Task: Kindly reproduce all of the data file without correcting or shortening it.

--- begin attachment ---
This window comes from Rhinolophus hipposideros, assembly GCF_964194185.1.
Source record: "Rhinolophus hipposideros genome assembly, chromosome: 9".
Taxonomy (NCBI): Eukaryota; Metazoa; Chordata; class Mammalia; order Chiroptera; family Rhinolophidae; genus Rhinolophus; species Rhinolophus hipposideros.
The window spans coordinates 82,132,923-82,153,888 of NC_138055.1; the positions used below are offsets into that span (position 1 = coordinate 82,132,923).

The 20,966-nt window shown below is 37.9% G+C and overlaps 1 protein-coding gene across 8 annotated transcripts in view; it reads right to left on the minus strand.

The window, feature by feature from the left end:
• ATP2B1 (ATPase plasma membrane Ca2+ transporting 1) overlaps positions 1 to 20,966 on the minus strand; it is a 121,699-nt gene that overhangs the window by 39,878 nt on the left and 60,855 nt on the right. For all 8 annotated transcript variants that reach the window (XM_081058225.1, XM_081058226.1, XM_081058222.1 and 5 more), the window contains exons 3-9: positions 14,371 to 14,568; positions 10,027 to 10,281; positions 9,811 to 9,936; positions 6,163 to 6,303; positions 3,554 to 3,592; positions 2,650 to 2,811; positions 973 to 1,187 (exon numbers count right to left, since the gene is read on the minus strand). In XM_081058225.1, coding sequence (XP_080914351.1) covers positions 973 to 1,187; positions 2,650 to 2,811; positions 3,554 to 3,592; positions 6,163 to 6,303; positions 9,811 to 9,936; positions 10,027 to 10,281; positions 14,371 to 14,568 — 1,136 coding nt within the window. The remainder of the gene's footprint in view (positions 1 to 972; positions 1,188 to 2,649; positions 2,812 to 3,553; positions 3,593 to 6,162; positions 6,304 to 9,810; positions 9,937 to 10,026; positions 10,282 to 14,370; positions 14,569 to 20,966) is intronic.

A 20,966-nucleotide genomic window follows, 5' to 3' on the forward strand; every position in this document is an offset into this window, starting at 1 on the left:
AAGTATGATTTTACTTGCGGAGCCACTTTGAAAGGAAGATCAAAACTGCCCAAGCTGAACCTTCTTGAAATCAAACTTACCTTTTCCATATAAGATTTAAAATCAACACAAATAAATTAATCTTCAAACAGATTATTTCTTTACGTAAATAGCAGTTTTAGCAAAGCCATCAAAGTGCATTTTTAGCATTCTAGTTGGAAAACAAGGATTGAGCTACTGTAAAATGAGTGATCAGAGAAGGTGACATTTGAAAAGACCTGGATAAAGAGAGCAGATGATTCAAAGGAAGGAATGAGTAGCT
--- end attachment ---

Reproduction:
This window comes from Rhinolophus hipposideros, assembly GCF_964194185.1.
Source record: "Rhinolophus hipposideros genome assembly, chromosome: 9".
Taxonomy (NCBI): Eukaryota; Metazoa; Chordata; class Mammalia; order Chiroptera; family Rhinolophidae; genus Rhinolophus; species Rhinolophus hipposideros.
The window spans coordinates 82,132,923-82,153,888 of NC_138055.1; the positions used below are offsets into that span (position 1 = coordinate 82,132,923).

The 20,966-nt window shown below is 37.9% G+C and overlaps 1 protein-coding gene across 8 annotated transcripts in view; it reads right to left on the minus strand.

The window, feature by feature from the left end:
• ATP2B1 (ATPase plasma membrane Ca2+ transporting 1) overlaps positions 1 to 20,966 on the minus strand; it is a 121,699-nt gene that overhangs the window by 39,878 nt on the left and 60,855 nt on the right. For all 8 annotated transcript variants that reach the window (XM_081058225.1, XM_081058226.1, XM_081058222.1 and 5 more), the window contains exons 3-9: positions 14,371 to 14,568; positions 10,027 to 10,281; positions 9,811 to 9,936; positions 6,163 to 6,303; positions 3,554 to 3,592; positions 2,650 to 2,811; positions 973 to 1,187 (exon numbers count right to left, since the gene is read on the minus strand). In XM_081058225.1, coding sequence (XP_080914351.1) covers positions 973 to 1,187; positions 2,650 to 2,811; positions 3,554 to 3,592; positions 6,163 to 6,303; positions 9,811 to 9,936; positions 10,027 to 10,281; positions 14,371 to 14,568 — 1,136 coding nt within the window. The remainder of the gene's footprint in view (positions 1 to 972; positions 1,188 to 2,649; positions 2,812 to 3,553; positions 3,593 to 6,162; positions 6,304 to 9,810; positions 9,937 to 10,026; positions 10,282 to 14,370; positions 14,569 to 20,966) is intronic.

A 20,966-nucleotide genomic window follows, 5' to 3' on the forward strand; every position in this document is an offset into this window, starting at 1 on the left:
AAGTATGATTTTACTTGCGGAGCCACTTTGAAAGGAAGATCAAAACTGCCCAAGCTGAACCTTCTTGAAATCAAACTTACCTTTTCCATATAAGATTTAAAATCAACACAAATAAATTAATCTTCAAACAGATTATTTCTTTACGTAAATAGCAGTTTTAGCAAAGCCATCAAAGTGCATTTTTAGCATTCTAGTTGGAAAACAAGGATTGAGCTACTGTAAAATGAGTGATCAGAGAAGGTGACATTTGAAAAGACCTGGATAAAGAGAGCAGATGATTCAAAGGAAGGAATGAGTAGCT